During the machining of the valve seat, i.e. during the process of cutting the valve seat, the tool (not illustrated in
As stated above, a reamer can be inserted into the end 25 of a tool according to
The following describes the operation of the tool:
The tool 1 is set into rotation for machining a valve seat 11, which, as a rule, is part of a valve seat ring 13. The tool is introduced into the opening in the valve seat, i.e. is displaced axially in the direction of the central axis of the annular valve seat, until the cutter tip 7 removes chips from the valve seat 11. The machining process is also referred to as the process of cutting the valve seat. The valve seats or valve seat rings which are to be machined are of very hard sintered materials, requiring correspondingly hard cutter tips 7 be used, preferably cutter tips which include a layer S of cubical boron nitride (CBN). This material has the property of being very sensitive to vibrations. If vibrations occur during machining of a valve seat 11, this causes a very pronounced degree of wear, which leads to interruptions in the machining process because the cutter tip has to be exchanged, or, as in the tools described here, the tool has at least to be rotated in order to bring a new cutter of the cutter tip, which is designed as an indexable tip, into engagement with the valve seat.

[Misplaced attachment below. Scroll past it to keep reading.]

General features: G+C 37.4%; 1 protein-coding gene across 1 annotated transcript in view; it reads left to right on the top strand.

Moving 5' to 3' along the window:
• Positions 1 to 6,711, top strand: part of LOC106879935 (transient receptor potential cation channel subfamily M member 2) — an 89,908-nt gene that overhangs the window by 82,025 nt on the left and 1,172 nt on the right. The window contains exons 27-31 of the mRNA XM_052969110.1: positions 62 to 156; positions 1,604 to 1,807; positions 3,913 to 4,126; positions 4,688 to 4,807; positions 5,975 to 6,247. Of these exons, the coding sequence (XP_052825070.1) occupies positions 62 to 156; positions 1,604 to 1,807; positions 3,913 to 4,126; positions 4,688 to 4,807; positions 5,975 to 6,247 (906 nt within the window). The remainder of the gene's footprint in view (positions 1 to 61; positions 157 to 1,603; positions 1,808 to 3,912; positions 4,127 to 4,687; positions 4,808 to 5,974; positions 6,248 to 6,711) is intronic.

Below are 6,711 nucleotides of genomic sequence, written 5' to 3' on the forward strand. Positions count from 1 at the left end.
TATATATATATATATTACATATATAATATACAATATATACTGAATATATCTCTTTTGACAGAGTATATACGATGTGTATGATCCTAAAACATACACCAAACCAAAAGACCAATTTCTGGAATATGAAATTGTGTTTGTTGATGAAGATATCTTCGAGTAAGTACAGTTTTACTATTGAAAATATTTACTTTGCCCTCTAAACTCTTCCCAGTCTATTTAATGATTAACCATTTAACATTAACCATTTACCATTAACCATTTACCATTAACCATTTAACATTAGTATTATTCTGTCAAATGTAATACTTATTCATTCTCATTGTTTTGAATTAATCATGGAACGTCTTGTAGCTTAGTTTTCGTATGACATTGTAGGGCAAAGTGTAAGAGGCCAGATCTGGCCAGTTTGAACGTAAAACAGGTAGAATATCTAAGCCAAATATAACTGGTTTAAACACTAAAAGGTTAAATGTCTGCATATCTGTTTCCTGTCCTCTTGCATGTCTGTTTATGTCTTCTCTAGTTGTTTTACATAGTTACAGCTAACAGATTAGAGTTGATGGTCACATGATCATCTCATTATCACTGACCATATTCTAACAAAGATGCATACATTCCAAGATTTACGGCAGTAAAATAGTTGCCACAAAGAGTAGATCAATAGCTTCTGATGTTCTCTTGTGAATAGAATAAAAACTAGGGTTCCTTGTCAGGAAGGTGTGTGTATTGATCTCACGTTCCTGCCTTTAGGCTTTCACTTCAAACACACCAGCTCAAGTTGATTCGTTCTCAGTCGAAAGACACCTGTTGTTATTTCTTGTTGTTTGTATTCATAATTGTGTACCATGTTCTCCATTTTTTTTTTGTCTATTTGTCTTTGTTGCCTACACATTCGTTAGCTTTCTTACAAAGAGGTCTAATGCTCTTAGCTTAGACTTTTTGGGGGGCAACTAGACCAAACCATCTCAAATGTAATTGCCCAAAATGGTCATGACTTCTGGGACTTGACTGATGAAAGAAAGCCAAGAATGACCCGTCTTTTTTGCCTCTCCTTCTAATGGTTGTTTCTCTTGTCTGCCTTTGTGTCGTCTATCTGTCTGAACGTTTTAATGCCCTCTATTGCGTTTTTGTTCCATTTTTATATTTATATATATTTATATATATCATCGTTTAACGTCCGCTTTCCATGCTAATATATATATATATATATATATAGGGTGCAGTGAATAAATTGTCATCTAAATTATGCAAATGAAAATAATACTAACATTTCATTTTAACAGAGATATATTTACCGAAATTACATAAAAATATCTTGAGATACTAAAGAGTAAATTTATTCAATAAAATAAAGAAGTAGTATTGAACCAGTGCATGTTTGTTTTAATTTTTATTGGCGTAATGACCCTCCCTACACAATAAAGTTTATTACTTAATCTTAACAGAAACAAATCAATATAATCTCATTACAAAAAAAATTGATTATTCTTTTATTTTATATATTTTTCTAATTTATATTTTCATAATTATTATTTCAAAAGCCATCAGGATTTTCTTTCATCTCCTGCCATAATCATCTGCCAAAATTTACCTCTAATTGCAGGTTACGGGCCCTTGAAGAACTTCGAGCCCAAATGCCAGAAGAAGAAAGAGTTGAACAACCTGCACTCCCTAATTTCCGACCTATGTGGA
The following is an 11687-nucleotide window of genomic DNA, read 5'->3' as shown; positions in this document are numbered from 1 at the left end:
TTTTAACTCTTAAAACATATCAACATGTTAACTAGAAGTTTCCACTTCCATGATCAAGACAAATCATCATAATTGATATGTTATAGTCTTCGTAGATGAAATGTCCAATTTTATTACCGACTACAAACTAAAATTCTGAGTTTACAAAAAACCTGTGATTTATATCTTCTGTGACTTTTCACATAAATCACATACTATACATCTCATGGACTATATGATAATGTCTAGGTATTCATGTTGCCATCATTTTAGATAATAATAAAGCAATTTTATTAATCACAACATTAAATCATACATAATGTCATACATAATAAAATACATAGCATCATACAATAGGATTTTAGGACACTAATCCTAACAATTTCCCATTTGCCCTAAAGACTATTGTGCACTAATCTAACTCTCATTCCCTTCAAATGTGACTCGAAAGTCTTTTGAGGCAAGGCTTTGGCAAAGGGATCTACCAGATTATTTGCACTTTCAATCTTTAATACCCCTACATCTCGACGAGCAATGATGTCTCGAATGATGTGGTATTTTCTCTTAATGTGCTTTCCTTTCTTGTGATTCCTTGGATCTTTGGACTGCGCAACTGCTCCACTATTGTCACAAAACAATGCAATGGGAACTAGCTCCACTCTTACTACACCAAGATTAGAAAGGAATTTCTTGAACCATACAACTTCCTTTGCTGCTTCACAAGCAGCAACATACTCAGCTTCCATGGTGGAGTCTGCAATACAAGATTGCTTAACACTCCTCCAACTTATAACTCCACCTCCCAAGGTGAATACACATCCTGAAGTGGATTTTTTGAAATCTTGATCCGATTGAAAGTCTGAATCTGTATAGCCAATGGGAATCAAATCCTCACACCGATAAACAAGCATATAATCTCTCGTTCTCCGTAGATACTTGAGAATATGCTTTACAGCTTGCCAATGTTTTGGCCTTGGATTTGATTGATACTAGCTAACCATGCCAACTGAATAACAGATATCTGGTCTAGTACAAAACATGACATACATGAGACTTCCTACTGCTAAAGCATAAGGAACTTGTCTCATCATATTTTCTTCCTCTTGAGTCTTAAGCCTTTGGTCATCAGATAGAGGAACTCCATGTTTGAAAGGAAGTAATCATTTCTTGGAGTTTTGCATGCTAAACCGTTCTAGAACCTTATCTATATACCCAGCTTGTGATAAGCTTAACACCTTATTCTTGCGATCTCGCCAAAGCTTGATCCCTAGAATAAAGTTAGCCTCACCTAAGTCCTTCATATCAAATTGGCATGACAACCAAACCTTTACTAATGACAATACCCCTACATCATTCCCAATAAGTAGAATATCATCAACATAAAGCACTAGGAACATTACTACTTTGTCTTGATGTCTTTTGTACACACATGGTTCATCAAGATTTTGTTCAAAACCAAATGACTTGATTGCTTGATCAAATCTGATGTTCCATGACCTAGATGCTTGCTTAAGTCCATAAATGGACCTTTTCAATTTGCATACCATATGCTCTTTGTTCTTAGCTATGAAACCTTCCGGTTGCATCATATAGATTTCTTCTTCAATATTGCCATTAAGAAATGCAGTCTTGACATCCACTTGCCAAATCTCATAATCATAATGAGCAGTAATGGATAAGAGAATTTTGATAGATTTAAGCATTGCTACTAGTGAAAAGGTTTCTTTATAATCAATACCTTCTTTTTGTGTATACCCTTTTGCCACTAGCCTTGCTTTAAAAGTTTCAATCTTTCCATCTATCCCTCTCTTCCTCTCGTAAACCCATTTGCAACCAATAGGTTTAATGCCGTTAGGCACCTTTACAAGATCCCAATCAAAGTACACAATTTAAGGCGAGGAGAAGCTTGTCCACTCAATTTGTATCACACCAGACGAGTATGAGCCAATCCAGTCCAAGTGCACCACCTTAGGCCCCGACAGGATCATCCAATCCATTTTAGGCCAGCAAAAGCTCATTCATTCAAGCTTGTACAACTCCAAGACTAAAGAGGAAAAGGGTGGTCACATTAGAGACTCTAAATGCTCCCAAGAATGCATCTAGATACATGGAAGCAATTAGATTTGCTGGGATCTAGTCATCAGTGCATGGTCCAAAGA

In the tools 1 described here, the cutter tip 7 can be anchored very securely in the main body 17 of the tool 1 because it is supported on two supporting regions 27 and 29 which are arranged at an angle α with respect to each other, and specifically such that the angle-bisecting line 33 is virtually perpendicular to the valve seat 11 which is to be machined and to the active cutter 9.